New eyes, big changes
It’s been a busy quarter for openAFSL. In addition to our usual program of continuous improvement, our capability has been bolstered by Kye’s decision to help us free licensees from the burden of compliance. We’re glad she’s joined us to support the platform, help our clients and train our users to get the most out of openAFSL.
If you haven’t met Kye yet, you will soon. If you can’t wait, reach out to her and take advantage of her experience and insights.
Reporting, refinements and reviews
We have been busy creating new ideas to improve openAFSL and here are some of the refinements that went live on June/July 2018.
One of the first things you’ll notice is that we’ve expanded our colour palette. In response to popular demand, we’ve adopted purple to identify those advisers that are complying with the law and are adequately supported by their Licensee. If you’re report shows that you’re in a purple patch, that’s an achievement (particularly when ASIC note that 90% of [SMSF] advice doesn’t comply with the law).
You’ll also notice that your report will contextualise your result showing you the median, your previous result and, depending on your circumstances, your Licensee or community median. By showing you your result in context, we’re hoping to give you the tools to better manage your own compliance performance.
If you’re red or orange, you’re identified as needing “more support” from your Licensee. If you’re green, congratulations, you’re part of a very elite group of advisers whose advice and conduct routinely exceeds legal requirements and industry standards.
You thought we were kidding when we said we’ve embraced colour. We weren’t. What we didn’t tell you is that, as a consequence of weaning ourselves off sugary treats, we’ve abandoned the donuts that used to populate your reports.
We’ve kept one donut to illustrate the issues we’ve identified by category but, in order to more clearly communicate the number and consequence of the issues, we’ve embraced the stacked bar chart.
Isn’t compliance beautiful?
Like most advice professionals, we know that the arbitrary systems used by most licensees are subjective, ambiguous and unhelpful. Because our methodology is granular, risk based and risk-weighted we’re able to more accurately classify advisers by their conduct and the level of support they require.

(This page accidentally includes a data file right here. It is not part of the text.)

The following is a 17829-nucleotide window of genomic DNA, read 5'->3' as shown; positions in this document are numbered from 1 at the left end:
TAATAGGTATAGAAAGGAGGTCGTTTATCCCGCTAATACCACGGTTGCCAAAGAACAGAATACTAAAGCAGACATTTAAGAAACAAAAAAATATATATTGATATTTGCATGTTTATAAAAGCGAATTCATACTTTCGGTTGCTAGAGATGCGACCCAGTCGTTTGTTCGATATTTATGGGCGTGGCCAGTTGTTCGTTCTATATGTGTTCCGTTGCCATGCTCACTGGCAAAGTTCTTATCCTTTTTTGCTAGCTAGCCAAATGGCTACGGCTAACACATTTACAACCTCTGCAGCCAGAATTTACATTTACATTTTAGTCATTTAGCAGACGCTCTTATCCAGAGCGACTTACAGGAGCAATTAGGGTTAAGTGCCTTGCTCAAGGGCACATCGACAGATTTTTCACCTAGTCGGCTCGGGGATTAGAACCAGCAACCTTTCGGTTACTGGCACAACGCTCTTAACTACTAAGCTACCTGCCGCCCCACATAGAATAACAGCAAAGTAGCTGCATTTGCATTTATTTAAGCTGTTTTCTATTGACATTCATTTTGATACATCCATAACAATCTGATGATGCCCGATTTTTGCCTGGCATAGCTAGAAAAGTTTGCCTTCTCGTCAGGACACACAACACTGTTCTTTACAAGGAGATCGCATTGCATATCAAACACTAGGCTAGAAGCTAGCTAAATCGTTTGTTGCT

One of the benefits of our interest in managed discretionary accounts, and our association with MDA guru, is that our methodology already encompasses the requirements of RG179.
If you’re reviewing the recommendation, or trying to determine whether the facility is, or remains, appropriate the key questions are already coded into the system.
Key financial indicators
Sometimes, technology, expertise and insight combines in new and useful ways that it seems miraculous. This new enhancement isn’t magical, but can transform your review process.
By applying our proprietary calculations to the financial details you can now record, we’ll guide your review and automatically highlight relevant compliance issues. The Reviewer can see the method of calculation and the requirements and can over-ride the automatic responses if additional information supports that decision.
It’s transformative. If you require further information or demonstration please contact Kye (firstname.lastname@example.org)
Tweaks, refinements and administration
We’ve already given you a lot to think about and we’ve only scratched the surface.
Since we anticipate that either Kye, Sean or Peter will show you all the bells and whistles, we’ll run through the changes:
- We have customised the Advice Assurance Report with an option to choose what to include in the report. The default setting includes everything but you can choose what to generate in the report provided to the adviser.
- You have a variety of reviews available in openAFSL and now you can separate the reviews by their purpose – so you can exclude targeted or due diligence reviews from your standard monitoring and supervision reporting.
- In addition, the design of the adviser’s rating has been updated so the adviser can clearly identify the current and previous ratings.
- The Issues Report now includes the ability to include any accompanying remedial actions. This provides you with a better capacity to see the full details of the issues been raised.
- The Review Report now shows the purpose of the review. When ‘Include Only Finalised Reviews’ is selected the filters are updated to more accurately match the reviews.
- The Approved Product List (APL) module within openAFSL allows you to keep a centralised record of the products that are approved for your advisers (making the review much easier). You can record the APL and record the product classification of ‘Suspended’, ‘Approved’ and‘Not Approved’ with the relevant dates.
- We’ve done some clean up of code. You won’t notice most of it but within the file details area, the drop-down box is now displayed in the alphabetical order. Reviewer details which populate on the report, now are determined by the reviewer drop down and not the reviewer attached to the first file within the review. The disclaimer text now more accurately displays the name of the business entity for advisers which are not linked to a business.
- Work on the integration of Product Training and the development of the Recruitment module is well underway. It’s too early to launch but if you’re interested in being involved in the beta testing, let us know.
Training and support
Despite what everyone says about us, we’re great communicators. We’d be surprised if you need any more information but, on the off chance you do, it’s probably best if you contact Kye (email@example.com). If you need training, she’ll do it and she’s awesome.
If you want to learn more about this reg-tech solution, or would like to arrange a demonstration, contact Peter Turbach on 0410 220 334 or by email at firstname.lastname@example.org.